Travel to Edmonton

Posted in Featured on November 8th, 2011 by Caryn B. Davis

Edmonton is located in the province of Alberta, Canada and the second largest city in the area. Now don’t be put off by cities. This one is great. I recommend staying a few days and exploring all this city has to offer. But, before you can do that comfortably you need a place to stay.  If you are looking for houses for rent in Edmonton there are plenty available.

After your housing is sorted out, you set out exploring Edmonton. It is a vast cultural and educational center with world class festivals year round, North America’s largest mall (West Edmonton Mall) if shopping is your thing, and home to Canada’s largest living history museum (Fort Edmonton Park).

The city is broken up into districts that boast art centers, the government and commercial area and the warehouse district with old brick warehouses that have been turned into condos but the architecture is worth a look. So go and enjoy. The climate is mild in winter and dry in the summer.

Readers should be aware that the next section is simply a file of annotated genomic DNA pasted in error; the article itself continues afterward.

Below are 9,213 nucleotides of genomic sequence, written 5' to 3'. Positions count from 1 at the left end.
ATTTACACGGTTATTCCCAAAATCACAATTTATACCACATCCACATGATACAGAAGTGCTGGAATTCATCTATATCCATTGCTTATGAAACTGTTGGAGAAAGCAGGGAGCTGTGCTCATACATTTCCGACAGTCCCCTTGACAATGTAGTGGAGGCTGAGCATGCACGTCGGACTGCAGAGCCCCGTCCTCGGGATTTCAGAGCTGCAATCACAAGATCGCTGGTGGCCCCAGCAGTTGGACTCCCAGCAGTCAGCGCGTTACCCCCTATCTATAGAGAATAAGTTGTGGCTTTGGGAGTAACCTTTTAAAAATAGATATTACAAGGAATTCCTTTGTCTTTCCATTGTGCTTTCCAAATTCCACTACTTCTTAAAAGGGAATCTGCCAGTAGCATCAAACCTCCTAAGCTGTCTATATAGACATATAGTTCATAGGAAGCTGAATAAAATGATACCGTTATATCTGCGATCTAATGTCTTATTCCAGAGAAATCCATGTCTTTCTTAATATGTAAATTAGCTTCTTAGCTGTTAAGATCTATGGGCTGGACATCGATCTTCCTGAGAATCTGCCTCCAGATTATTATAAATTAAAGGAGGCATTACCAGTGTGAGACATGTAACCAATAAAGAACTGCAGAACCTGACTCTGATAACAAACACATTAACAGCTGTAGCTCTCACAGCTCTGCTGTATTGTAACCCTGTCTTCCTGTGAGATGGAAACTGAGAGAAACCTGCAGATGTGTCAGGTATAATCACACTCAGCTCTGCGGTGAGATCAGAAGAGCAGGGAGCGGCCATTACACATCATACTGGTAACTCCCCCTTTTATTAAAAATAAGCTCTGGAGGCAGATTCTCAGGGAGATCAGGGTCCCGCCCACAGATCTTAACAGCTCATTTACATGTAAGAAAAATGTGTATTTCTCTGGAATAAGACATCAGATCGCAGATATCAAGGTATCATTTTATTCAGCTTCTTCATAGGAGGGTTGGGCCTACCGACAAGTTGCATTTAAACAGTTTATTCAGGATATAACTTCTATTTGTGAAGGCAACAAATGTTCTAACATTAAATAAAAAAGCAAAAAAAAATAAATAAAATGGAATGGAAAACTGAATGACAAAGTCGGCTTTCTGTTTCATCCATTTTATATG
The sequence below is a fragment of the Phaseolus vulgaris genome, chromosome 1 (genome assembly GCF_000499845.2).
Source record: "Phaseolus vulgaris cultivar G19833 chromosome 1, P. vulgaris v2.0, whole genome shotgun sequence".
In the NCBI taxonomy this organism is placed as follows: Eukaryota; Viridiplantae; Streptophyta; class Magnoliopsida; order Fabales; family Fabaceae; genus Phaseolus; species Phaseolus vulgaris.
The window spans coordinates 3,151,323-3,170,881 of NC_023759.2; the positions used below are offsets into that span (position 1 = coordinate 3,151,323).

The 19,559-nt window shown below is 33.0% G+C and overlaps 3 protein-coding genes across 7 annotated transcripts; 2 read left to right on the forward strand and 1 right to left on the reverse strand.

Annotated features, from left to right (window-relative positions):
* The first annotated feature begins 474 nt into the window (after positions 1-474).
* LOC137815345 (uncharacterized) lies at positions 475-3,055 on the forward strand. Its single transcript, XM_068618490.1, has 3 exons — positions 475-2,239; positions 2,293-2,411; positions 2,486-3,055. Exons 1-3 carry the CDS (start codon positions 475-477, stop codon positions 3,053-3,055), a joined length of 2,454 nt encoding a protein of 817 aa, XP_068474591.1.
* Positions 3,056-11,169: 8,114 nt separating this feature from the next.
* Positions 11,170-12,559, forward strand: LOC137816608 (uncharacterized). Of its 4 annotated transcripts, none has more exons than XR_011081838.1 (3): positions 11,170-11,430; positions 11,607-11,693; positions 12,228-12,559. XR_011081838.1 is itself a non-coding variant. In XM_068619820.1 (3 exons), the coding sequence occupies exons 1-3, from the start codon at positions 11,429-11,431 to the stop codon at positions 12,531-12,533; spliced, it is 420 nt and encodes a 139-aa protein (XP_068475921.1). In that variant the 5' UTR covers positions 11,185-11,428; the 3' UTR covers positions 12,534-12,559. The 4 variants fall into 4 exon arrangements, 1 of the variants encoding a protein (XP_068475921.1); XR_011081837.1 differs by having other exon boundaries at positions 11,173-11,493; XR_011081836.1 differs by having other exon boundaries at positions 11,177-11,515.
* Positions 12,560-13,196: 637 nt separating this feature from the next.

Calgary is the Place to Be

Posted in Featured on October 20th, 2011 by Caryn B. Davis

Where else would you go for winter sports and skiing but Calgary? I love the snow and I love the mountains so this is where I head to rid myself of the winter blahs. There is one site that I always use to find the best places to stay in Canada and that is this: http://www.rentcalgary.com/. They have a long list of houses and Calgary apartments complete with comprehensive descriptions and pictures so there are no surprises when you get there. The prices fit everyone’s price range as well.

They are always happy to help out US only travelers. In fact their Target audience are people looking to rent an apartment in Calgary, Alberta. So pack your bags, put on your snow shoes, grab your skis and head north to Canada for some great fun without the worry of where to stay.

 

Getting hooked on the new teenage witch show

Posted in Featured on October 18th, 2011 by Caryn B. Davis

Guest post written by Tara Milton